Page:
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- Both younger and older millennials are active in the housing market.
- Most of these buyers (64%) are looking for more living space.
- Nearly 72% of the baby boomers surveyed stated the desire for a new location was the primary reason for purchasing a new home.
CoreLogic released its Home Price Index and HPI Forecast for April 2021. The data shows high demand and low inventory placing upward pressure on home prices, effectively creating challenges for each generation as buyer preferences change. Both younger and older millennials are active in the housing market, either looking to upgrade or buy their first home. Most of these buyers (64%) are looking for more living space.
At the same time, baby boomers are also active in the market, looking to downsize their home or relocate. Nearly 72% of the baby boomers surveyed stated the desire for a new location was the primary reason for purchasing a new home. Currently, baby boomers own 54% of the nation’s homes, yet many are waiting to sell, creating further pressure for older millennials who want to upgrade.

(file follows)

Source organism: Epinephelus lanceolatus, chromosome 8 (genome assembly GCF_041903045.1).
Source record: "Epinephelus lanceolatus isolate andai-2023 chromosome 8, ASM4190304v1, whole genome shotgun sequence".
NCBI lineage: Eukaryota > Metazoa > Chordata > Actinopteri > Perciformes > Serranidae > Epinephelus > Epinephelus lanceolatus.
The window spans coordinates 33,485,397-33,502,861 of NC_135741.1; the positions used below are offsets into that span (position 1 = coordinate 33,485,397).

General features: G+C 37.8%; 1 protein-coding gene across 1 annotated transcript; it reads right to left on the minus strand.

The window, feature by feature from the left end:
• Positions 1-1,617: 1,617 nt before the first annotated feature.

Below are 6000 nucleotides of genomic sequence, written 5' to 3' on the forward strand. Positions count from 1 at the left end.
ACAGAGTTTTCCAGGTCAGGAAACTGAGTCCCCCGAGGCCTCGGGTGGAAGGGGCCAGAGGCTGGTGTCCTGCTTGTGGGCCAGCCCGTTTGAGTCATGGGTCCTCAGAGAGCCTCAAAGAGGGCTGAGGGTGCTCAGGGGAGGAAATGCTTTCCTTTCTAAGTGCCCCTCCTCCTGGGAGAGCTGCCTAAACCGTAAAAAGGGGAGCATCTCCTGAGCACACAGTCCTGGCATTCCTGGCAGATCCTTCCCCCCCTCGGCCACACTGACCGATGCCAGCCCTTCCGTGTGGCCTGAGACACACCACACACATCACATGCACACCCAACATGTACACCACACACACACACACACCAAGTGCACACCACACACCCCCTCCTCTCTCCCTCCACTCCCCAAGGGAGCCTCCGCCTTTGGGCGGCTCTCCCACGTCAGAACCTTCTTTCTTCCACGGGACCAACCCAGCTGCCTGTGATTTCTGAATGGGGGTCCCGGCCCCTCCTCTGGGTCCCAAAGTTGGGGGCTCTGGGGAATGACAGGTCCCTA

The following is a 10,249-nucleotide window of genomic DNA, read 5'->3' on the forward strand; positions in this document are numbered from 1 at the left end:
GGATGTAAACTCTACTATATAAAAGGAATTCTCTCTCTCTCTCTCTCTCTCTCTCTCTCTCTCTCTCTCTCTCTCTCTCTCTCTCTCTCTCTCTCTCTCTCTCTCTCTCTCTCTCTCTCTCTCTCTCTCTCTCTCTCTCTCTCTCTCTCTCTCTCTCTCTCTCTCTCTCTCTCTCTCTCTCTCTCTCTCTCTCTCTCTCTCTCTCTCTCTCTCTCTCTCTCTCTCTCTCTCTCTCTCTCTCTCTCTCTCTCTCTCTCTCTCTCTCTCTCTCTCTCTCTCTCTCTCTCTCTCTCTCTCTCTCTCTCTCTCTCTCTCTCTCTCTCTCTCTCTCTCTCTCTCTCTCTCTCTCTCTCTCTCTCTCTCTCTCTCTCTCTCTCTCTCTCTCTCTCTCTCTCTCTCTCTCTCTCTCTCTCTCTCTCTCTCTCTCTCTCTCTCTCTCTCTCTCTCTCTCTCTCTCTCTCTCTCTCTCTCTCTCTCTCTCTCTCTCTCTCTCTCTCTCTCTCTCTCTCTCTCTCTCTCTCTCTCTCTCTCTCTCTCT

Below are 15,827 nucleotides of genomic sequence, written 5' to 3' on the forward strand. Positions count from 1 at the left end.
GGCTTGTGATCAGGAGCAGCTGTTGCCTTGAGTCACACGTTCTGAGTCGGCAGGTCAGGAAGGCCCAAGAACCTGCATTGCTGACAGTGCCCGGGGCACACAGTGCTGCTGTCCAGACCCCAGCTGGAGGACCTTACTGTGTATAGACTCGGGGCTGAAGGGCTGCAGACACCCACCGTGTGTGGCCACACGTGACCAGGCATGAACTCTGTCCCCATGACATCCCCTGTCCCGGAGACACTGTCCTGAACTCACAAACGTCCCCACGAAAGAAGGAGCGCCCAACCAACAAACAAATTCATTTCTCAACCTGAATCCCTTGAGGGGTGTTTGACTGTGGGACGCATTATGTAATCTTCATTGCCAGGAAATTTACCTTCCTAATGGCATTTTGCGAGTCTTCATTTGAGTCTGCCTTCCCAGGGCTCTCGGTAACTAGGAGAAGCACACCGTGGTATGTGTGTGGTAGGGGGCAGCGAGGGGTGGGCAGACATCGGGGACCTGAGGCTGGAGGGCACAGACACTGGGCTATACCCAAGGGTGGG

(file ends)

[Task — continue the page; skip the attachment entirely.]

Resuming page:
“Baby boomers are staying in their homes longer, slowing the pace with which existing homes come on the for-sale market. Owner-occupants today have been in their homes for a median of 13 years, about 50% longer than the previous generation,” said Dr. Frank Nothaft, chief economist at CoreLogic.
Home prices increased 13.2% nationwide in April 2021 compared to April 2020. Home prices are projected to increase 2.8% by April of 2022 due to high-cost homes and low supply driving potential buyers out of the market. Eventually, this should cause price growth to slow and the market to stabilize, according to the HPI Forecast.
Frank Martell, president and CEO of CoreLogic, said, “As older homeowners become more comfortable with listing their homes, they are faced with the reality that if they sell, they may get a smaller home for the same price as what they already have. Rather than decreasing their financial burden and cashing out equity to support their retirement, baby boomers may choose to stay put — which could exacerbate inventory challenges.”